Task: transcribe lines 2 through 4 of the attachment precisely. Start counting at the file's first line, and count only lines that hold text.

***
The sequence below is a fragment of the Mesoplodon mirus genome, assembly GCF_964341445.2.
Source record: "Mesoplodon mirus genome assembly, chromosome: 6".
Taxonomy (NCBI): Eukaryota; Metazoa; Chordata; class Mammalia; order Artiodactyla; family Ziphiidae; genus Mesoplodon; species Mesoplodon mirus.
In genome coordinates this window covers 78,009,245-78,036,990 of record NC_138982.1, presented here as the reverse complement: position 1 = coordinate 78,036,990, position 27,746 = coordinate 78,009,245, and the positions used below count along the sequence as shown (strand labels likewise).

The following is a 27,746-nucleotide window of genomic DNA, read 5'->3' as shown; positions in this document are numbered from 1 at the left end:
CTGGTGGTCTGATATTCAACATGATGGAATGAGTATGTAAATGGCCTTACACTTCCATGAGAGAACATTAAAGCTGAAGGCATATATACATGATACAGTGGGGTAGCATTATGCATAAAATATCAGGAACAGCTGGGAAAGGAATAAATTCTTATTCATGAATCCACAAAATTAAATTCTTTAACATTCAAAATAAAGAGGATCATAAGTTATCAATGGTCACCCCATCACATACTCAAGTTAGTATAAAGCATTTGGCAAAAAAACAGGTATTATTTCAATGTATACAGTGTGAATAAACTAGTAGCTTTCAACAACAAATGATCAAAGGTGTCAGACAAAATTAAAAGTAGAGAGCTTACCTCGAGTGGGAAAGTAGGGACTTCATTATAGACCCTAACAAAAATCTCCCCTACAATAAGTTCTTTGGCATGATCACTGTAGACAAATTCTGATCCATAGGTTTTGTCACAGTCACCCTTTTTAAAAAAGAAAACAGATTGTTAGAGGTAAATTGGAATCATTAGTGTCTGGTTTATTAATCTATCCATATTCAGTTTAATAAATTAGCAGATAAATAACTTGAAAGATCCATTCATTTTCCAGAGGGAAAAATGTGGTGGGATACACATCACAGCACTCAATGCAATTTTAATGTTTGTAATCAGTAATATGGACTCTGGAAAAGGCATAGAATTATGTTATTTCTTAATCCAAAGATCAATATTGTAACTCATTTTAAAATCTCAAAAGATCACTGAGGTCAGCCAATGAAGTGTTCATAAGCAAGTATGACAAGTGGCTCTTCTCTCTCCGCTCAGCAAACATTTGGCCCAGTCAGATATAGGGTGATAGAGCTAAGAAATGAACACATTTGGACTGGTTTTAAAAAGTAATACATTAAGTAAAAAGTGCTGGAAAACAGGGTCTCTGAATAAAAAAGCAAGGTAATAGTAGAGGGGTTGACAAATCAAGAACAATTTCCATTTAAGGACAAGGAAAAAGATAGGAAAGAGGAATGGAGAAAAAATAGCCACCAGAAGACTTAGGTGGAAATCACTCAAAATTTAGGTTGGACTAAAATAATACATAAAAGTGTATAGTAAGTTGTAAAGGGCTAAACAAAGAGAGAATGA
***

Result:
Source record: "Mesoplodon mirus genome assembly, chromosome: 6".
Taxonomy (NCBI): Eukaryota; Metazoa; Chordata; class Mammalia; order Artiodactyla; family Ziphiidae; genus Mesoplodon; species Mesoplodon mirus.
In genome coordinates this window covers 78,009,245-78,036,990 of record NC_138982.1, presented here as the reverse complement: position 1 = coordinate 78,036,990, position 27,746 = coordinate 78,009,245, and the positions used below count along the sequence as shown (strand labels likewise).